Simanaitis Says

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“GO GREYHOUND AND leave the driving to us” has been the company slogan since 1956. And, in 1969, R&T wrote, “As any Jaguar, Porsche, or Ferrari owner knows, Greyhound buses are the big silver things that come thundering past you just as you have sneaked by a Pontiac GTO.”

And, yes, it was April, 1969.

R&T publisher John R. Bond considers a travel option to the Big Apple. This and other images from R&T, April 1969.

The magazine selected an MC-7 Challenger coach for its test. By that time, Greyhound was building its own buses using components from GM’s Bus & Coach Division, its previous supplier of complete vehicles. The MC-7 was powered by a supercharged GM two-stroke diesel V-8.

Lurking behind this plumbing is 9.3 liters of supercharged diesel two-stroke torque.

R&T described this “most interesting piece of machinery…. In the GM unit, two conventional valves are located in the head, and both of them are exhaust valves. When the piston reaches the bottom of its stroke, it uncovers the intake ports and, at the same time, the exhaust valves are opened by a camshaft. The supercharger then blows plain air through the cylinder and out the exhaust ports.”

“In fact,” R&T continued describing the benefits of scavenging, “it blows 25 percent more air through than the cylinder can hold, which means that not only is the cylinder scavenged completely and recharged with air, but also cooled.”

“The exhaust valves close at the proper time, the remaining air is compressed, and when the piston reaches the top of its stroke, the fuel injector delivers the correct amount of fuel at the correct time and the power stroke begins.”

Resulting are 770 lb-ft of torque at 1200 rpm, 285 hp at 2150 rpm, and an average fuel consumption of 6.0 mpg. No problem with this last one, because the MC-7 carries 144 gallons of diesel fuel.

R&T calculated a Cruising Range of 862 miles, though I suspect no Greyhound driver would trust a two-mile margin of error.

Back in those days, driver skill was required in working through a manual four-speed nonsyncho gearbox. R&T Contributing Editor (in time Editor-in-Chief) Tony Hogg asked about this archaic transmission and was offered two reasons: “The first is that any automatic devices are impossible when fuel economy is a major concern, and the second is that Greyhound gets long clutch life with a four-speed because the driver must start in the 4:30:1 first gear and hence can’t abuse the clutch.”

A Greyhound rep dressed for the occasion, though R&T observed of its drivers, “Their uniform is, sartorially, somewhere between an Ozark Airlines First Officer and a California State Trooper.”

What’s it like to drive? Hogg wrote, “Taking your place in the driver’s seat of the MC-7, … you never again want to go back to the sort of semi-lounging position offered by most cars today.”

“Instrumentation,” he wrote, “is quite simple, consisting of a speedometer, air pressure gauge for the brakes, and oil pressure and water temperature gauges… Unlike the Boeing 707, the Greyhound MC-7 does not confuse the driver with too many facts….”

Pacing a Greyhound: “Greyhound swears that all its buses are governed to 65 mph, but ….”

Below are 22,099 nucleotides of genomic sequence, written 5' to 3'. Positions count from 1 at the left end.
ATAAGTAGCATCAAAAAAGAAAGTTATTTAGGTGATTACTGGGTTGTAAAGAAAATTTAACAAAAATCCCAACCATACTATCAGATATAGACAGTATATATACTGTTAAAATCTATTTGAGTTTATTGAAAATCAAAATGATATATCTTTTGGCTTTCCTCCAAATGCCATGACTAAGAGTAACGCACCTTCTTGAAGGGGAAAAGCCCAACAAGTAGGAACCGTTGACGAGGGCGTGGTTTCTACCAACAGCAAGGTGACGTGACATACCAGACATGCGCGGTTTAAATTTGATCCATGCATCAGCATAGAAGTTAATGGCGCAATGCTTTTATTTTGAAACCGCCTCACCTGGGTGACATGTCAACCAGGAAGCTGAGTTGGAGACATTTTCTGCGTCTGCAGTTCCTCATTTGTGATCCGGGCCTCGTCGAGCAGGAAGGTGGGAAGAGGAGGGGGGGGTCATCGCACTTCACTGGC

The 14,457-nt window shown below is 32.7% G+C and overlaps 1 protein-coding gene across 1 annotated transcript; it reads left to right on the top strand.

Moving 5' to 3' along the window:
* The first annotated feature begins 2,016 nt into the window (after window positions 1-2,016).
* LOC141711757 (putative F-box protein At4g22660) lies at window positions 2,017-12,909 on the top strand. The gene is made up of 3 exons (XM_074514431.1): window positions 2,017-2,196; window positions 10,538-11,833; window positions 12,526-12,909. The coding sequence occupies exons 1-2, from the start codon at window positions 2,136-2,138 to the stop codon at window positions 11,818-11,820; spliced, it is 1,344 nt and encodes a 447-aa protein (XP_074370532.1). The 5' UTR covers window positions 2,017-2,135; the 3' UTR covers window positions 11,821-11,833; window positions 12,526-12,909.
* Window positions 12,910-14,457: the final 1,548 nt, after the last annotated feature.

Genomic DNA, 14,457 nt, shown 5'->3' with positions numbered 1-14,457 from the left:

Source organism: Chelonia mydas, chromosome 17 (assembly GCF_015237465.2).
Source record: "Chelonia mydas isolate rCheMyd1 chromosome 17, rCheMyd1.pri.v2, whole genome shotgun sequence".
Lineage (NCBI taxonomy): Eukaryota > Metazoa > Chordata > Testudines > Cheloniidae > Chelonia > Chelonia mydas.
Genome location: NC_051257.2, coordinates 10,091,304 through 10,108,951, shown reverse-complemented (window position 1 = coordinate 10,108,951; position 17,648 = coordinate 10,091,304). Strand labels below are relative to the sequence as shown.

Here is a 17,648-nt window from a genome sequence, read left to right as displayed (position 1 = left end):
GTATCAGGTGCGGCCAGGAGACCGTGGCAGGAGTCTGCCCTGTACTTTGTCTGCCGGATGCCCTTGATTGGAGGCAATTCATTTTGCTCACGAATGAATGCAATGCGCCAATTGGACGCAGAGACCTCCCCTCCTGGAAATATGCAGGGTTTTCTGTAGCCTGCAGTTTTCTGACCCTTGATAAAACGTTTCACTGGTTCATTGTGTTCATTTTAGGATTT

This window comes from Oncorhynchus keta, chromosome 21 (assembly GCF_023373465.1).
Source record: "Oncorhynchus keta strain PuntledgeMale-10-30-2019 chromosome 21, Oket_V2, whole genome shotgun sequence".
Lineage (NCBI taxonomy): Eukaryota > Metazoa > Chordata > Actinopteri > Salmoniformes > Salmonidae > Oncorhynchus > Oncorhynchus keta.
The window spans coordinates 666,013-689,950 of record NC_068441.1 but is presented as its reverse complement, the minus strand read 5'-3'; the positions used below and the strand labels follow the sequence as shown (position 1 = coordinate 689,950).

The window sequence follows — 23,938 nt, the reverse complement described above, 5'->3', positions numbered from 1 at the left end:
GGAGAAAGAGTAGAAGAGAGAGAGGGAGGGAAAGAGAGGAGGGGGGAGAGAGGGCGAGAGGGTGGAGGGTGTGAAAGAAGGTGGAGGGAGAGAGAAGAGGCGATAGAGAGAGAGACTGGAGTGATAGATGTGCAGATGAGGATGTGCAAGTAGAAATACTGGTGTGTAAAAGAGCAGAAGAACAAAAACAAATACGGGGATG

“Because of the lack of acceleration, there is only one way to drive a Greyhound,” Hogg wrote, “and this is flat out all the time. This is not too difficult provided you plan your moves well in advance and do a lot of lane swapping. The high driving position combined with superb visibility make the job much easier….”

R&T Editor James T. Crow enjoys favorite reading. “One is disarmed, however,” R&T observed in 1969, “at the total lack of seat belts.” Since 2009, all Greyhounds carry three-point belts all around.

“Roadholding is remarkably good,” Hogg wrote. “I remember once while riding an Express from New York City to Buzzard’s Bay, Mass., we passed a Ferrari (Type 250 GT Lusso, I think) on the outside of a turn. I would have raised a cheer but didn’t want to wake up the other passengers.”

Tony Hogg, rest his soul, was a gentleman. ds

© Dennis Simanaitis,, 2019


  1. MikeB
    September 24, 2019

    Some of the later MCI’s were actually governed, and the current Greyhounds (though not most charter buses!) also seem to be governed based on their freeway behavior. Commuter-special MCIs my transit line had in the 1980s were hated by the drivers because they were solidly governed at 60 (55 speed limit era). Bad for getting downhill runs for the next uphill on a route with rolling terrain.

    The line also kept a few stick-shift, shorty Challengers for a mountain run with a lot of grades and curves. They were assigned to specific drivers who knew how to handle them, and they did – even in stop and go commute traffic (think of doing that with a 4-speed crashbox!). They might have been inherited from Greyhound, whose commute routes they took over (complete with drivers) in the late 1970s.

    Greyhound was so into stick shifts that when they got new GM “fishbowl” models for commute service in the Bay Area in the 1960s, they ordered stick shift while every other transit line went for automatics. Amusingly, some ended up at a privately operated commute bus operation from Solano County in the mid-1980s that called themselves the Fairfield Area Rapid Transit – motto on the destination sign “Got gas pains? Try …”

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